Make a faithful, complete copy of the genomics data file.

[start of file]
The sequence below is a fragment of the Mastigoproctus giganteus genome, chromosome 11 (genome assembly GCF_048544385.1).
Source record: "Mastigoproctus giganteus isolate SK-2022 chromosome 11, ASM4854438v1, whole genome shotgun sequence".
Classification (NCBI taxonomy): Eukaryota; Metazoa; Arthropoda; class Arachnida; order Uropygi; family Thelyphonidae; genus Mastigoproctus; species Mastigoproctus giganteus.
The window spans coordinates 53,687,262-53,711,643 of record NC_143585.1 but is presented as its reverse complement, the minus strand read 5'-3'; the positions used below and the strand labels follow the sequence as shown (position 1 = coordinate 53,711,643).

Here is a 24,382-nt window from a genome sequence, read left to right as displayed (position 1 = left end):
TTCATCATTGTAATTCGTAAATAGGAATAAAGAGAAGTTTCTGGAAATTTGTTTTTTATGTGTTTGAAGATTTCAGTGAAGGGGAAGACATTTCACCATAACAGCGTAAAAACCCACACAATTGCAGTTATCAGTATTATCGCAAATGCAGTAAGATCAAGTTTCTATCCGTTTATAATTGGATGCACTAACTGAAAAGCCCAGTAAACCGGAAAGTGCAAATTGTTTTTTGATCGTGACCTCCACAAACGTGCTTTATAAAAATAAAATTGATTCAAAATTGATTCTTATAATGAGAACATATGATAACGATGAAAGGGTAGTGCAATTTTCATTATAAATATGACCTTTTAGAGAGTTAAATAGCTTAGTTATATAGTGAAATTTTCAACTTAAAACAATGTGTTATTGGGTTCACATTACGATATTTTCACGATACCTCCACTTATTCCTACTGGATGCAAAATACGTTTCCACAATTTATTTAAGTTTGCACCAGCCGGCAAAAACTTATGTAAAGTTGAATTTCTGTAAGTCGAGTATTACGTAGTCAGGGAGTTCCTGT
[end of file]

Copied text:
The sequence below is a fragment of the Mastigoproctus giganteus genome, chromosome 11 (genome assembly GCF_048544385.1).
Source record: "Mastigoproctus giganteus isolate SK-2022 chromosome 11, ASM4854438v1, whole genome shotgun sequence".
Classification (NCBI taxonomy): Eukaryota; Metazoa; Arthropoda; class Arachnida; order Uropygi; family Thelyphonidae; genus Mastigoproctus; species Mastigoproctus giganteus.
The window spans coordinates 53,687,262-53,711,643 of record NC_143585.1 but is presented as its reverse complement, the minus strand read 5'-3'; the positions used below and the strand labels follow the sequence as shown (position 1 = coordinate 53,711,643).

Here is a 24,382-nt window from a genome sequence, read left to right as displayed (position 1 = left end):
TTCATCATTGTAATTCGTAAATAGGAATAAAGAGAAGTTTCTGGAAATTTGTTTTTTATGTGTTTGAAGATTTCAGTGAAGGGGAAGACATTTCACCATAACAGCGTAAAAACCCACACAATTGCAGTTATCAGTATTATCGCAAATGCAGTAAGATCAAGTTTCTATCCGTTTATAATTGGATGCACTAACTGAAAAGCCCAGTAAACCGGAAAGTGCAAATTGTTTTTTGATCGTGACCTCCACAAACGTGCTTTATAAAAATAAAATTGATTCAAAATTGATTCTTATAATGAGAACATATGATAACGATGAAAGGGTAGTGCAATTTTCATTATAAATATGACCTTTTAGAGAGTTAAATAGCTTAGTTATATAGTGAAATTTTCAACTTAAAACAATGTGTTATTGGGTTCACATTACGATATTTTCACGATACCTCCACTTATTCCTACTGGATGCAAAATACGTTTCCACAATTTATTTAAGTTTGCACCAGCCGGCAAAAACTTATGTAAAGTTGAATTTCTGTAAGTCGAGTATTACGTAGTCAGGGAGTTCCTGT